Games From The Black Hole
As in videogames, it is sometimes the case in life that we discover unexpected, mysterious treasures in the most unlikely of places. That’s exactly what happened to me in the late 1990s, when I found Konami’s little gem, Cavenoire, in a shoe repair shop in Wakefield!
In my ongoing quest to discover, understand and play both the Ys series and the works of Nihon Falcom, I remarked in my Ys III blog that Falcom is a games company that exudes a feeling of luxury. That’s certainly true in the company’s early boom years when it was pumping out truly remarkable Japanese computer games that stood head and shoulders above their peers, and it feels true today with modern works like the lavish Ys VIII or the sprawling Trails series. But what of the middle part, the darker second act of Falcom history, when Ys Origin was made?
After discovering Shining Force III in 1998, it’s fair to say I fell in love with the strategy RPG genre, and tactical games in general. From Fire Emblem to Valkyria Chronicles, to XCOM and Vandal Hearts, I’ve spent the decades since exploring the genre across both exciting new releases and old school classics. One such game that’s eluded me until now is the intriguing, import-only Bahamut Lagoon.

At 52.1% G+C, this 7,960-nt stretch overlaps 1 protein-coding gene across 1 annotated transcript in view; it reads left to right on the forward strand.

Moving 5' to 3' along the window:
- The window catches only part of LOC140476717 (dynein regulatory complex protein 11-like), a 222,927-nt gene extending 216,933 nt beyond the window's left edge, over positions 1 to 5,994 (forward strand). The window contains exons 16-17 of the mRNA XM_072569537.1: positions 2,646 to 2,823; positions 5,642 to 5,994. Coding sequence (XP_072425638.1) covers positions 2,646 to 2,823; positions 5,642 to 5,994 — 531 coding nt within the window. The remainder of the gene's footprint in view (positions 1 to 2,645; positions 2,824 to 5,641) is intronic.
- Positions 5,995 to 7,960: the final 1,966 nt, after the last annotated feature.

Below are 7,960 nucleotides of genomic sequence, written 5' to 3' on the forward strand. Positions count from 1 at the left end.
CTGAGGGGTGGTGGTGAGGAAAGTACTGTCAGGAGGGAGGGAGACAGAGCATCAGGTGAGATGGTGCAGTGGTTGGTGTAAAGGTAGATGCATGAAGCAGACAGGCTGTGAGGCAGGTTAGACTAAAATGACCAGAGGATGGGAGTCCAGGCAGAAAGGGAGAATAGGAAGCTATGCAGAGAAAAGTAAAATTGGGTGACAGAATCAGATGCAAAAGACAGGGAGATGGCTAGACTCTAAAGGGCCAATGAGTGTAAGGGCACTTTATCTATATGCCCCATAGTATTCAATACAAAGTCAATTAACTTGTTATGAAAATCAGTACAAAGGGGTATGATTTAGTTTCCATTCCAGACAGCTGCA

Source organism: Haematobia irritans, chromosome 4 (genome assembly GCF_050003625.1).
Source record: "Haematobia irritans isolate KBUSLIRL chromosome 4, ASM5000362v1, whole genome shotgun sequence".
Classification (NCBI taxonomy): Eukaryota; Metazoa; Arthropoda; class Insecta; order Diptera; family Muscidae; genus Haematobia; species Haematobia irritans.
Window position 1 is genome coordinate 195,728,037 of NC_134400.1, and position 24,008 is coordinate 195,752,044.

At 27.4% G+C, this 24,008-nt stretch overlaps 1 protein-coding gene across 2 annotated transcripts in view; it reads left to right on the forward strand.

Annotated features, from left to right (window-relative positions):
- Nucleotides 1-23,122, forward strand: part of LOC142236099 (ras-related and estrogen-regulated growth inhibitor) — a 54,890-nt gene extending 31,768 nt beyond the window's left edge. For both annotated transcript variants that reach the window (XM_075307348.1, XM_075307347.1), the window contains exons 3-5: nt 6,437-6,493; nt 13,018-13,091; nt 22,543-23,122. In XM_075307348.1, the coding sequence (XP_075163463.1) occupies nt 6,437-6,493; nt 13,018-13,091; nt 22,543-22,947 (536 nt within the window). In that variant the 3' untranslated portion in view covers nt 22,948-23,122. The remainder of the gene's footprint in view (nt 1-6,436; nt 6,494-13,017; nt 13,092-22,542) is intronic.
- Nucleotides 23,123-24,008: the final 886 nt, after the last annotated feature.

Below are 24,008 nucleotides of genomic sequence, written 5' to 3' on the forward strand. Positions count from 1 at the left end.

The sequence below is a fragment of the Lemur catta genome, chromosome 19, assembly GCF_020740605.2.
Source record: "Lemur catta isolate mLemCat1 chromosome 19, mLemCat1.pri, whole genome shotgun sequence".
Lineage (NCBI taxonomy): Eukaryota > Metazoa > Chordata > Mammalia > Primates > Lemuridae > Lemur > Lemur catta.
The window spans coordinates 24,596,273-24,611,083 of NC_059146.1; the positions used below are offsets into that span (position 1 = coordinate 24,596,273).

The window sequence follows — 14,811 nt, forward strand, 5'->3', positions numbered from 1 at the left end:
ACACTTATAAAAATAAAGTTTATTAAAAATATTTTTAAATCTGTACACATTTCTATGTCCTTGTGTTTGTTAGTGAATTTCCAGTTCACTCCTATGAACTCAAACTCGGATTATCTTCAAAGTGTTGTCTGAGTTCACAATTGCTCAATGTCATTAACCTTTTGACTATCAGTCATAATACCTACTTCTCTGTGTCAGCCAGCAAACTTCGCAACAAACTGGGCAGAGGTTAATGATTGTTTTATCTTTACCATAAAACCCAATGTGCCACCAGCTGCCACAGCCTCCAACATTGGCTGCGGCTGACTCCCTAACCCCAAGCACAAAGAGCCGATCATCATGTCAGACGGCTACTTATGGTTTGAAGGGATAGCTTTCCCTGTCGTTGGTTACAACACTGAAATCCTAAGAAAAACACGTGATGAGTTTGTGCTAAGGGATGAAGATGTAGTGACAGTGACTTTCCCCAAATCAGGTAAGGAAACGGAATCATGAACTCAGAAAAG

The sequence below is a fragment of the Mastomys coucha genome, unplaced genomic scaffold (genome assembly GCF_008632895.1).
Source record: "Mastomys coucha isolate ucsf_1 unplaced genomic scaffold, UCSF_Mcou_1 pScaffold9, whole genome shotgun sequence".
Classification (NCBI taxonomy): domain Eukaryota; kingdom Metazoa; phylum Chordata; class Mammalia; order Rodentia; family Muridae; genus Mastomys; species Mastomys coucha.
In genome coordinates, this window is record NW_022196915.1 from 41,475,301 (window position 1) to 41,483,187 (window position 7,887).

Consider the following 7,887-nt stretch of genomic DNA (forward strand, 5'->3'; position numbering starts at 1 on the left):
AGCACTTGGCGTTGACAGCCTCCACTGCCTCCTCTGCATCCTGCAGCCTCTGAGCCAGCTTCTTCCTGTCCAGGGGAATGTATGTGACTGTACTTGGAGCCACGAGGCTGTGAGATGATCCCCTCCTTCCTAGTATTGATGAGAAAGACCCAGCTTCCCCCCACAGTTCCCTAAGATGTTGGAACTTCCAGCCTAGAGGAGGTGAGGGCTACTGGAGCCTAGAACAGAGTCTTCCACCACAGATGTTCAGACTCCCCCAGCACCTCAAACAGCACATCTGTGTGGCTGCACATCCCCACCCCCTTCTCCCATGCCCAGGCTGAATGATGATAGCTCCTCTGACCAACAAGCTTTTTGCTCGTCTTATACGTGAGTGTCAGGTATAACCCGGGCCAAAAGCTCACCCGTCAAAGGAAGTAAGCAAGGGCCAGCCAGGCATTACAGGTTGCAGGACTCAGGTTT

Fun fact! Hillsea Lido is the only reason I even know what a lido is. An old English word for an open-air swimming pool or fashionable beach resort, it’s a term lost on a boy from Wakefield, far from the sea, a warm climate or anything remotely fashionable. According to Wikipedia there are just 20 strictly named Lidos left in the country, including the similarly named Hilsea Lido, from which I assume this late, obscure Amiga game takes its name.